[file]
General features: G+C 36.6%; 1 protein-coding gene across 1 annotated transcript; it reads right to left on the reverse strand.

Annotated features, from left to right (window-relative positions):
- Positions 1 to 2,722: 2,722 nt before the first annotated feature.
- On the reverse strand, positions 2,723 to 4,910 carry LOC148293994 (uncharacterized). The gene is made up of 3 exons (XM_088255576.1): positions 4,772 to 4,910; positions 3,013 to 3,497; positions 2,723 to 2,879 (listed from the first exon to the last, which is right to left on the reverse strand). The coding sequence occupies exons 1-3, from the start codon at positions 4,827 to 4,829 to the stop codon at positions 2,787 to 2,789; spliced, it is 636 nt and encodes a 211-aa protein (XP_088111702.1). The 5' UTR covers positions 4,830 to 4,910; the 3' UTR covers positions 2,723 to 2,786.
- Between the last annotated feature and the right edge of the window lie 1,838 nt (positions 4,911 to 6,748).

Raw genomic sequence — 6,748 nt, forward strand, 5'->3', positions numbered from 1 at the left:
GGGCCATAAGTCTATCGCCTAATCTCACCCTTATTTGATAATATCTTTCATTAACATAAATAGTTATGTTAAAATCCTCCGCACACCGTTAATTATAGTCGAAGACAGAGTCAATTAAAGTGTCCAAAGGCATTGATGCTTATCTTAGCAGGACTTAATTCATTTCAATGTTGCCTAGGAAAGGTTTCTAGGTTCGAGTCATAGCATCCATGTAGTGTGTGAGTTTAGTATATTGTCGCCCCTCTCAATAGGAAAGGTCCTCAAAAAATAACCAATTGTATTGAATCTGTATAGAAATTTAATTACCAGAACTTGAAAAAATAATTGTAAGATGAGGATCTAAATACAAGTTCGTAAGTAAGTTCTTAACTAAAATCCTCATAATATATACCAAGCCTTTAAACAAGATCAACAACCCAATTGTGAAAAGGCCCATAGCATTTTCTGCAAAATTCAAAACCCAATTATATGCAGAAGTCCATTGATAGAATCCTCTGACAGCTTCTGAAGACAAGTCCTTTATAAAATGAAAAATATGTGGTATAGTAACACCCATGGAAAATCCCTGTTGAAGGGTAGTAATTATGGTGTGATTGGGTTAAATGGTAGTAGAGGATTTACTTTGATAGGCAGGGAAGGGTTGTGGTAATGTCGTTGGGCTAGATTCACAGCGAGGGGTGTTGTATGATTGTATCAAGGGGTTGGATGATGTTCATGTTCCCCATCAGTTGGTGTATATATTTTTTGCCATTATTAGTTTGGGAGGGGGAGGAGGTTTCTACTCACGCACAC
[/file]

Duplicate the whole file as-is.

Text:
General features: G+C 36.6%; 1 protein-coding gene across 1 annotated transcript; it reads right to left on the reverse strand.

Annotated features, from left to right (window-relative positions):
- Positions 1 to 2,722: 2,722 nt before the first annotated feature.
- On the reverse strand, positions 2,723 to 4,910 carry LOC148293994 (uncharacterized). The gene is made up of 3 exons (XM_088255576.1): positions 4,772 to 4,910; positions 3,013 to 3,497; positions 2,723 to 2,879 (listed from the first exon to the last, which is right to left on the reverse strand). The coding sequence occupies exons 1-3, from the start codon at positions 4,827 to 4,829 to the stop codon at positions 2,787 to 2,789; spliced, it is 636 nt and encodes a 211-aa protein (XP_088111702.1). The 5' UTR covers positions 4,830 to 4,910; the 3' UTR covers positions 2,723 to 2,786.
- Between the last annotated feature and the right edge of the window lie 1,838 nt (positions 4,911 to 6,748).

Raw genomic sequence — 6,748 nt, forward strand, 5'->3', positions numbered from 1 at the left:
GGGCCATAAGTCTATCGCCTAATCTCACCCTTATTTGATAATATCTTTCATTAACATAAATAGTTATGTTAAAATCCTCCGCACACCGTTAATTATAGTCGAAGACAGAGTCAATTAAAGTGTCCAAAGGCATTGATGCTTATCTTAGCAGGACTTAATTCATTTCAATGTTGCCTAGGAAAGGTTTCTAGGTTCGAGTCATAGCATCCATGTAGTGTGTGAGTTTAGTATATTGTCGCCCCTCTCAATAGGAAAGGTCCTCAAAAAATAACCAATTGTATTGAATCTGTATAGAAATTTAATTACCAGAACTTGAAAAAATAATTGTAAGATGAGGATCTAAATACAAGTTCGTAAGTAAGTTCTTAACTAAAATCCTCATAATATATACCAAGCCTTTAAACAAGATCAACAACCCAATTGTGAAAAGGCCCATAGCATTTTCTGCAAAATTCAAAACCCAATTATATGCAGAAGTCCATTGATAGAATCCTCTGACAGCTTCTGAAGACAAGTCCTTTATAAAATGAAAAATATGTGGTATAGTAACACCCATGGAAAATCCCTGTTGAAGGGTAGTAATTATGGTGTGATTGGGTTAAATGGTAGTAGAGGATTTACTTTGATAGGCAGGGAAGGGTTGTGGTAATGTCGTTGGGCTAGATTCACAGCGAGGGGTGTTGTATGATTGTATCAAGGGGTTGGATGATGTTCATGTTCCCCATCAGTTGGTGTATATATTTTTTGCCATTATTAGTTTGGGAGGGGGAGGAGGTTTCTACTCACGCACAC